by Bruce Levine
No American political figure has been more distorted in popular memory than Thaddeus Stevens, the Radical Republican congressman who played a major role in guiding the nation’s trajectory through the Civil War and after. Along with much else, he pressed the government to face down the threat of secession, to recruit black men into the Union’s armed forces and to embrace full emancipation. In the war’s aftermath, he led the fight to secure civil rights for all black Americans, including their right to hold public office. He was also a driving force behind the impeachment of Andrew Johnson, who had tried to speedily restore former Confederates to political office in the Southern states. When Stevens died in 1868, at the age of 76, the Reconstruction policies he had championed so ardently were still in place, though they would be sabotaged within a decade.
A postwar convention of freedmen dubbed Stevens a “beacon light of our race,” and Frederick Douglass said that he was “more potent in Congress and in the country than even the president and the cabinet combined.” But with the arrival of the Jim Crow era, Stevens was reduced to the caricature of a vengeful zealot. In the blatantly racist 1915 film “The Birth of a Nation,” he was portrayed in the guise of “Congressman Stoneman,” a dupe besotted with a “mulatto” woman who inspired his advocacy for blacks. More broadly, the erasure of the real Thaddeus Stevens epitomized a generations-long effort to denigrate abolitionism and thwart the transformation in American race relations that had begun with the postwar amendments guaranteeing equal protection under the law and voting rights.
Even in the North, Southern views of Reconstruction as an assault on their “institutions” were validated by historians of the “Dunning School”—named for the Columbia University historian William A. Dunning—who held that blacks were fundamentally inferior and who dominated historiography for decades. In 1931, the historian James Truslow Adams described Stevens as “perhaps the most despicable, malevolent and morally deformed character who has ever risen to a high power in America,” and in 1937 Stevens’s biographer Thomas Frederick Woodley posited that his physical deformity, a club foot, “had eaten into the vitals of his ego” and done “irreparable damage” to his personality.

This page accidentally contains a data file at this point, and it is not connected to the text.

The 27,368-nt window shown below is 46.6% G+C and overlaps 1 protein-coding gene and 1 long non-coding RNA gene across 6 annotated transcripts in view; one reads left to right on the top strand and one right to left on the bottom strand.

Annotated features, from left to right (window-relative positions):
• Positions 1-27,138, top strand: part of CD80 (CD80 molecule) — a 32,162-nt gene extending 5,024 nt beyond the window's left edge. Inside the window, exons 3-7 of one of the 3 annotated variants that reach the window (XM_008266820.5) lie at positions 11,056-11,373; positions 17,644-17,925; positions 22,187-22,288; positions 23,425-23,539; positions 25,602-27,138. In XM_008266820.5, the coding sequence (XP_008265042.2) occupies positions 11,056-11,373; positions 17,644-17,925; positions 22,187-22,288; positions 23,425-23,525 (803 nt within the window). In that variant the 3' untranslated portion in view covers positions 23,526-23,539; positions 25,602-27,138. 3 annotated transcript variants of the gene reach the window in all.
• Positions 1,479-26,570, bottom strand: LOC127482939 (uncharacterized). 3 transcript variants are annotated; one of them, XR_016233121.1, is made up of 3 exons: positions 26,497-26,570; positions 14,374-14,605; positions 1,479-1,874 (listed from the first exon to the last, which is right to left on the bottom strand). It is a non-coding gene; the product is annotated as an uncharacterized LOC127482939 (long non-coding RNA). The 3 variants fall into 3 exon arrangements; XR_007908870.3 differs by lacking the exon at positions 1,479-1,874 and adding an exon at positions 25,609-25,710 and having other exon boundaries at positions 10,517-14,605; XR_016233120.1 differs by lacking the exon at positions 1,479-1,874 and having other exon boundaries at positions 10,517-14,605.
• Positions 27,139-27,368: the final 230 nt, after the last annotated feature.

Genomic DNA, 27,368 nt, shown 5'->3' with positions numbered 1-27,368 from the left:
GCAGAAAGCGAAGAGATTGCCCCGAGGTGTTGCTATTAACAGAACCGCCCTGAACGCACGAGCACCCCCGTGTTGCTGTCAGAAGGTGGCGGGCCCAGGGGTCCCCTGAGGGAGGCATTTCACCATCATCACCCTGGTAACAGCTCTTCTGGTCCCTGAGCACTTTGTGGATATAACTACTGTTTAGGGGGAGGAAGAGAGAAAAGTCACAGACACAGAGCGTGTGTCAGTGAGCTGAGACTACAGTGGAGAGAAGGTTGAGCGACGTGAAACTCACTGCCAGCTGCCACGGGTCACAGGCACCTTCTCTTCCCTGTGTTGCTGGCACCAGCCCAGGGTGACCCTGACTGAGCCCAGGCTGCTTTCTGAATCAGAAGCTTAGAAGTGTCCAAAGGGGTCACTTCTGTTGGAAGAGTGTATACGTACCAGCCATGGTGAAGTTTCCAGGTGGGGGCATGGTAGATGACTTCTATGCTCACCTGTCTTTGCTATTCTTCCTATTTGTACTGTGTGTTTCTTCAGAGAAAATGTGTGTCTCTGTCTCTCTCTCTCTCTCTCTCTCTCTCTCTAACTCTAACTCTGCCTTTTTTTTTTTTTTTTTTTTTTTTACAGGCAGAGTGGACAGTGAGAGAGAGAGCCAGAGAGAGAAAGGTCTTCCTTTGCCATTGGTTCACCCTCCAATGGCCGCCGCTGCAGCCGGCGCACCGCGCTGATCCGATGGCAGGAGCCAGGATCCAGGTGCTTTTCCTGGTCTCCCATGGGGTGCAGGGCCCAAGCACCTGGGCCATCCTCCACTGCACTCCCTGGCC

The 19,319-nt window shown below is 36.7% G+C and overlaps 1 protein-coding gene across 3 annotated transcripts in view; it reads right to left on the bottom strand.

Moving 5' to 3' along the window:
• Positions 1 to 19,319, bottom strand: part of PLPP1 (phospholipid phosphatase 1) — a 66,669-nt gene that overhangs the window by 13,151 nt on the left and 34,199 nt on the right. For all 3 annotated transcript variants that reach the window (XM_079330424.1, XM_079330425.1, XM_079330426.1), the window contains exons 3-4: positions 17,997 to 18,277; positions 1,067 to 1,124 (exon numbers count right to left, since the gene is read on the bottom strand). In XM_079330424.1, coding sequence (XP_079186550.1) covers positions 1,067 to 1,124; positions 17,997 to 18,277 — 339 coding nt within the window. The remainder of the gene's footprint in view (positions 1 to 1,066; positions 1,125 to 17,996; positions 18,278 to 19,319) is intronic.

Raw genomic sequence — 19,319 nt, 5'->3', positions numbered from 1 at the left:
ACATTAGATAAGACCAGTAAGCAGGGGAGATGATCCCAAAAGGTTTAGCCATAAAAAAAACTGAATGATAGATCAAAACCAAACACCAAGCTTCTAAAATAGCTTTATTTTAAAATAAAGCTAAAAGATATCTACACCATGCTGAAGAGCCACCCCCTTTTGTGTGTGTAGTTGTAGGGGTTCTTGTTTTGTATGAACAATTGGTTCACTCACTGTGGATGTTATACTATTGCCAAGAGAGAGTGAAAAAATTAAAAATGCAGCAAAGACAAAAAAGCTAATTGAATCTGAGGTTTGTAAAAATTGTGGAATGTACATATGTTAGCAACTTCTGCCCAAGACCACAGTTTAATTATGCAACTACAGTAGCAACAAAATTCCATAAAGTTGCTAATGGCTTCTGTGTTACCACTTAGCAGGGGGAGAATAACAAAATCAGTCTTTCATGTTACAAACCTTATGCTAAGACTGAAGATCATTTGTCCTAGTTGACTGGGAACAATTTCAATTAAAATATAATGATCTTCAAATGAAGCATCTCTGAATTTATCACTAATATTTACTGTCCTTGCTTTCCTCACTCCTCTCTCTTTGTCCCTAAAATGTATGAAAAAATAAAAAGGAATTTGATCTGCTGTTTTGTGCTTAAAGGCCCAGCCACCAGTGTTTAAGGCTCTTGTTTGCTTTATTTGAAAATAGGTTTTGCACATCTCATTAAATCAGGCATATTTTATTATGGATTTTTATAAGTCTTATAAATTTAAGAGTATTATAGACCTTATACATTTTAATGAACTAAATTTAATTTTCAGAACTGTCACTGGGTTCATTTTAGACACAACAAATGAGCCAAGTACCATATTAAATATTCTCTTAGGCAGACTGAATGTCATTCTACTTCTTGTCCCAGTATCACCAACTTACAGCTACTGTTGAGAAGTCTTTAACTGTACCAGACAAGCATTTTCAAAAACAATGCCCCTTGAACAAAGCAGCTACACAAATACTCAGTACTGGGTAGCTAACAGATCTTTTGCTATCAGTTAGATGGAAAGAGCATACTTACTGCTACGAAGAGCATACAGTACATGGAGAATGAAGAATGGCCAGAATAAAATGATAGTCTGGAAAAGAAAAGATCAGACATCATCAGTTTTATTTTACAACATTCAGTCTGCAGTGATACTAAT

The modern civil-rights movement inspired a gradual re-evaluation of Stevens, notably in Hans Trefousse’s 1997 biography “Thaddeus Stevens: Nineteenth Century Egalitarian.” Yet broader recognition of his importance continued to lag. Now Bruce Levine, a retired professor of history at the University of Illinois, restores him fully to his place in the American pantheon with “Thaddeus Stevens: Civil War Revolutionary, Fighter for Racial Justice,” a concise and powerful biography. With a firm grasp on the era’s political history, Mr. Levine pilots us deftly through Stevens’s rise in the Whig Party, his early participation in the antislavery movement, and his part in the founding of the Republican Party, with its opposition to the spread of slavery. He tracks as well the nuances of wartime rivalries and alliances and the fierce battle to enact revolutionary legislation after the war.
Unlike many politicians in any age, Stevens wasn’t an opportunistic shape-shifter. He was always blunt about what he believed but pragmatic enough to know when compromise was necessary. He was, in short, an idealist who knew how to get things done. In this, he was a contrast to better-known abolitionists like Sen. Charles Sumner, who was a powerful orator on behalf of the antislavery cause but ineffective at negotiating the passage of legislation.
Mr. Levine is an unabashed but not uncritical admirer of his subject. He regrets Stevens’s brief tactical dalliance with the nativist “Know Nothing” Party in the early 1850s and his ambivalence toward the urban poor. But he rightly praises what made Stevens great. Stevens, Mr. Levine writes, “dedicated much of his life to creating a more egalitarian and democratic form of capitalist society than the one he found,” a vision that included his support for Chinese immigrants suffering from discrimination and for women’s suffrage. He envisioned a merit-based, prejudice-free America in which blacks and whites alike were liberated from oppression, inequality and degradation.